What Is Fungal Acne? Plus, How to Tell If You Have It

Those tiny, stubborn blemishes along your hairline and on your chest might not be run-of-the-mill pimples after all. Here, a derm explains the symptoms to look out for and how to get rid of fungal acne ASAP.

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When you wake up with a cluster of pus-filled pimples on your forehead or along your hairline, your standard course of action probably involves dotting on a spot treatment, keeping up with your deep-cleaning face wash, and crossing your fingers that the blemishes vanish overnight. But if that stubborn breakoutrefuses to disappear despite your best efforts, your flare-up could actually be fungal acne.

Before you freak TF out about the idea of potentially having a skin condition involving fungus (*shivers*), take a deep breath and know that it's not as scary as it might sound. Here, the answers to all of your now-burning questions about those red bumps, including fungal acne symptoms and tips on how to get rid of fungal acne. (P.S. this guide will help you prevent every other type of adult breakout.)

What Is Fungal Acne, Anyway?

Surprise: Fungal acne isn't really acne. The condition, medically known as Pityrosporum folliculitis, develops when a particular type of yeast (called Pityrosporum or Malassezia) that's a normal part of your skin's microbiome overgrows, says Marisa Garshick, M.D., F.A.A.D., a dermatologist based in New York City. From there, the yeast will dig deep into hair follicles — not the skin's pores — causing inflammation and what's colloquially known as fungal acne.

For comparison, other types of acne are usually caused when bacteria (specifically Cutibacterium acnes) gets trapped in the skin, excess oil production clogs the pores, or hormones shift, she explains. "Fungal acne is sort of a misnomer," adds Dr. Garshick. "I would basically say it's folliculitis, which essentially describes an infection of the hair follicle." (Which, BTW, could be a reason why you have bumps on your nether regions.)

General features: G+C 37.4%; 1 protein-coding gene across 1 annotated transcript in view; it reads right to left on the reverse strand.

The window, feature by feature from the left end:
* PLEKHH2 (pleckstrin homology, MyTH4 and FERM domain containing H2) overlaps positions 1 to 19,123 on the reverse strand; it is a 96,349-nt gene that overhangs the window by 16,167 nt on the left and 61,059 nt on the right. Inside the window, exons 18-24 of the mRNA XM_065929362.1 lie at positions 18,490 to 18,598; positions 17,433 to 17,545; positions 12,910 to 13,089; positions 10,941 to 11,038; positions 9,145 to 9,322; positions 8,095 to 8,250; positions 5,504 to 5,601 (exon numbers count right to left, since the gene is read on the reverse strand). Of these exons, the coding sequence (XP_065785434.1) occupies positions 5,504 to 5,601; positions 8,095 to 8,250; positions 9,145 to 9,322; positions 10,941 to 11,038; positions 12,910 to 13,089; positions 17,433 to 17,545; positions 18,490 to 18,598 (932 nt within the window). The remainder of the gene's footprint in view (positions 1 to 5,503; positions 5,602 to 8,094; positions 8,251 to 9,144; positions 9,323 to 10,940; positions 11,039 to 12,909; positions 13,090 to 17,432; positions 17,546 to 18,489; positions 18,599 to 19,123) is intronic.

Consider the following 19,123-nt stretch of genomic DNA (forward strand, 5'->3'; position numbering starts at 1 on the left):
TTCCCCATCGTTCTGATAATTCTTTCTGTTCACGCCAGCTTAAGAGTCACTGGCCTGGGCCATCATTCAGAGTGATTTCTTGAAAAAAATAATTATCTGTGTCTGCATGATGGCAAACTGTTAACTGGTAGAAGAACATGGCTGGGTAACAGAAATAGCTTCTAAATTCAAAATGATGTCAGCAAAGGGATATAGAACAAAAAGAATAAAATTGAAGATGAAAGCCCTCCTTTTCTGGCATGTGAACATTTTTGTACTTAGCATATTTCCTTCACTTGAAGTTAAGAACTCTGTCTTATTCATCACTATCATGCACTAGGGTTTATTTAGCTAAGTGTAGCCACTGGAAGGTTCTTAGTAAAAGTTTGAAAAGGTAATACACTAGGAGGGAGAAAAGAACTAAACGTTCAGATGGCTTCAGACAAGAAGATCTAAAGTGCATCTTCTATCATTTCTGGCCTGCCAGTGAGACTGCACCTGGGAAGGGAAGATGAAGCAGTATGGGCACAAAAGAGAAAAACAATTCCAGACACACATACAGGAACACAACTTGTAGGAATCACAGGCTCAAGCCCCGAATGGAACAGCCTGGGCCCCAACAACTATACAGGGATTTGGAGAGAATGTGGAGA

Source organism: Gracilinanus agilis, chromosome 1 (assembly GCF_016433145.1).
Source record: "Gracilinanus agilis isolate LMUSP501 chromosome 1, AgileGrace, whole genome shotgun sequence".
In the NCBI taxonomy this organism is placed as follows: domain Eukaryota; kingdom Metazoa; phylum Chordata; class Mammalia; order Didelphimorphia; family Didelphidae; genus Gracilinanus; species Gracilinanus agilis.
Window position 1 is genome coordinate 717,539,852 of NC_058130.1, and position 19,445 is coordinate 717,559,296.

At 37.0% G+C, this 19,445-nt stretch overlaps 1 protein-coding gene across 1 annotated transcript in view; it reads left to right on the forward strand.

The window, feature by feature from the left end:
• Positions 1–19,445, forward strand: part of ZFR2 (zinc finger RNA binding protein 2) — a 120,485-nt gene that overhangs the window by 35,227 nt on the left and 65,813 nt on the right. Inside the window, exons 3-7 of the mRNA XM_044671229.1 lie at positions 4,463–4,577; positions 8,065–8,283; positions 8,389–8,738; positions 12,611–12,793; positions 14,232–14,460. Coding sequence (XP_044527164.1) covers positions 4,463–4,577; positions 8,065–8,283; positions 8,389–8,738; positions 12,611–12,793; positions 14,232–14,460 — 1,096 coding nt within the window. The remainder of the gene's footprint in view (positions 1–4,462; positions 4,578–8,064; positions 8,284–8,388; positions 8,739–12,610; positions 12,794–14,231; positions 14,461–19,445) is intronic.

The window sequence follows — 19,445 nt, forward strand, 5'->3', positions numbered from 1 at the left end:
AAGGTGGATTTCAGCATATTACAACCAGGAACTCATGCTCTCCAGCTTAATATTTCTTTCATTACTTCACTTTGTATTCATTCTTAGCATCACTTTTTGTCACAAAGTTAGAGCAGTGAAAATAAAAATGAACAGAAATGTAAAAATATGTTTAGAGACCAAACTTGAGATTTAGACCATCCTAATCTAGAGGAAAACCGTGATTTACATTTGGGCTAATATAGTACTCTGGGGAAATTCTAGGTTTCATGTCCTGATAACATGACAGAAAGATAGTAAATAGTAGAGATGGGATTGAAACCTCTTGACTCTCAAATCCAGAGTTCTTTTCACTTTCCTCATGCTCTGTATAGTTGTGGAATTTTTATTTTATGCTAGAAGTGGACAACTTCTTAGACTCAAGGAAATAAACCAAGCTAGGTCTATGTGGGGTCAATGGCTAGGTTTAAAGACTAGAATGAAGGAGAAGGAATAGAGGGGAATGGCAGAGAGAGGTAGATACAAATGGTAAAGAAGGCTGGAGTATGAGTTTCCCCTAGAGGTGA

While Dr. Garshick can't say for sure how common fungal acne is, she does note that it's under-recognized — and, according to an article in the Journal of Clinical and Aesthetic Dermatology, likely under-diagnosed too.Some people may have it but think it's regular old acne that's being particularly difficult, and others who typically treat their breakouts sans derm appointment might not think to ask for help getting it under control, she explains. While it's always a good idea to consult a doc when you're dealing with dermatological difficulties, being able to recognize fungal acne symptoms could clue you in on whether or not you have the condition. And on that note...

What Does Fungal Acne Look Like?

Since fungal acne isn't *technically* acne, it will look and feel a little different from your typical breakout. The skin condition can develop anywhere, but it typically appears along the hairline and on, in Dr. Garshick's words, "the trunk of the body" (think: the back, chest, and shoulders). Another fungal acne symptom is having small, red bumps that look similar to one another, some of which may have a little bit of yellow-ish pus, explains Dr. Garshick. Most often, you won't have the whiteheads or blackheads that you'd develop with comedonal acne, she adds.

Unlike traditional forms of breakouts in which the skin feels sensitive AF, fungal acne can be super itchy, says Dr. Garshick. Plus, they don't present themselves as the full-fledged, large bumps associated with nodular acne (hard, painful acne that's caused by inflammation deep in the skin). "They're more like these slightly elevated bumps off the surface," she adds. "If you run your finger over them, you'll feel them, but they're maybe like one to three millimeters in size."